I figured that it was time to give our loyal readers a progress report on the Poplar Grove Collection. Christian and I have been hard at work completing the scanning portion of this project, and we are within days of finishing. Series 10; the series from which our recent finds have been coming is already completed.
At the moment we are scanning the last two boxes from Series 11, which was found to be only partially complete. This is the series that deals with records relating to farm and plantation administration, and is dominated by documents dealing with horses. Once Series 11 is completed in the next day or two, scanning for the Poplar Grove Collection should be all but complete. Our next step in this project will be to render all of the Poplar Grove documents accessible online through the E-Books format. E-Books, for those that may not know, are electronic books where vast amounts of information can be assembled and made conveniently searchable through links. Our exact timetable for this project is not yet fully known, but we should be starting it in the near future.
Besides finishing up scanning, Christian and I have been also working on the organizational aspect of this collection. We have been doing this by editing the online series descriptions, and in some cases providing descriptions for the specific contents of each folder. This is all found in the Poplar Grove Collection entry at the Maryland State Archives Special Collections website. Also we have made sure our scan counts match up with what we have documented for each box and folder. With any collection, organization is key, and we especially want to make sure this collection is in top organizational shape before it is available online in its entirety.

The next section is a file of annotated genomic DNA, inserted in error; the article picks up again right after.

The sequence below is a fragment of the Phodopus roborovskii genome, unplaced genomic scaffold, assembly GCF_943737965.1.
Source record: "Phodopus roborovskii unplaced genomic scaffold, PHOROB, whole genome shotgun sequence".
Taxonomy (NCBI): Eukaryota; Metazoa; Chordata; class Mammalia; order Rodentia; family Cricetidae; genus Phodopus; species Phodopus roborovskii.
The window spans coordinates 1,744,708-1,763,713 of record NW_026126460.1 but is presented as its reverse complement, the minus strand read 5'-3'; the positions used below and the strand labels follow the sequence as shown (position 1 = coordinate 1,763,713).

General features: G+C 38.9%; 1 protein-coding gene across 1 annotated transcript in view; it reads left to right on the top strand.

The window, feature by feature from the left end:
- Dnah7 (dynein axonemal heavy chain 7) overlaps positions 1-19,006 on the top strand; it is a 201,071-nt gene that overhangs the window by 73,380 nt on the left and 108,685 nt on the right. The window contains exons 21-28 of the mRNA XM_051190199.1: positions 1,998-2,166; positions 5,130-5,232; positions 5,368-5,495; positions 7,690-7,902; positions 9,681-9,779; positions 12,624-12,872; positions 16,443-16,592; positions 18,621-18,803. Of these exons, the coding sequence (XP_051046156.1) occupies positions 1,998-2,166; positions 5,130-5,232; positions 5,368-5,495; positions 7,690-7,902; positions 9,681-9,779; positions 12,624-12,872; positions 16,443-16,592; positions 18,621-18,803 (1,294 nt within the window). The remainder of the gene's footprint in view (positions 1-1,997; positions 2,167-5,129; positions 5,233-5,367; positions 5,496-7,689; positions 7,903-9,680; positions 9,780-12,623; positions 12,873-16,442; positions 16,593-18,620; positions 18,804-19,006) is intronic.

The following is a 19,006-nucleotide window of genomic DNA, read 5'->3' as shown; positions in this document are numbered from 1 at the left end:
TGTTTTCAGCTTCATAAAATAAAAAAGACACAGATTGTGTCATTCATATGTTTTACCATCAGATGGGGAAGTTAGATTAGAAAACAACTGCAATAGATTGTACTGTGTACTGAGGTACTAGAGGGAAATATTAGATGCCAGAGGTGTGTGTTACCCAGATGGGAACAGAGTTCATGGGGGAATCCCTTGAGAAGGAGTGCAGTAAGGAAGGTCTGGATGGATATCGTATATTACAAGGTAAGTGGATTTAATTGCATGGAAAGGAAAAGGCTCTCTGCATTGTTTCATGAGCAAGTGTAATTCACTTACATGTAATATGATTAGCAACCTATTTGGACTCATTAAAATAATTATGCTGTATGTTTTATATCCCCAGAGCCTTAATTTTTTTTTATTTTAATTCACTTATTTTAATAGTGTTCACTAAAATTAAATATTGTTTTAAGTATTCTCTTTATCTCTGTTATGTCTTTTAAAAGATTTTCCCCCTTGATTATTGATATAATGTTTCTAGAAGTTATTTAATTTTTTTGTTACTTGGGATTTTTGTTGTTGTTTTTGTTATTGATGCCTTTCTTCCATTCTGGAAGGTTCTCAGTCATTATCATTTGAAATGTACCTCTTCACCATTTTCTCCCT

Lastly, we are in the early stages of brainstorming ideas for a handbook about how to organize and deliver a collection, using the Poplar Grove Collection as a model. We are both very excited to work on E-Books for this project, as well as create a helpful handbook for future projects.
We hope everyone is as excited by the progress being made with this collection as we are; questions, comments and discussions are encouraged. Also don’t forget to return later this afternoon to see Christian’s weekly post.
Friday, October 23, 2009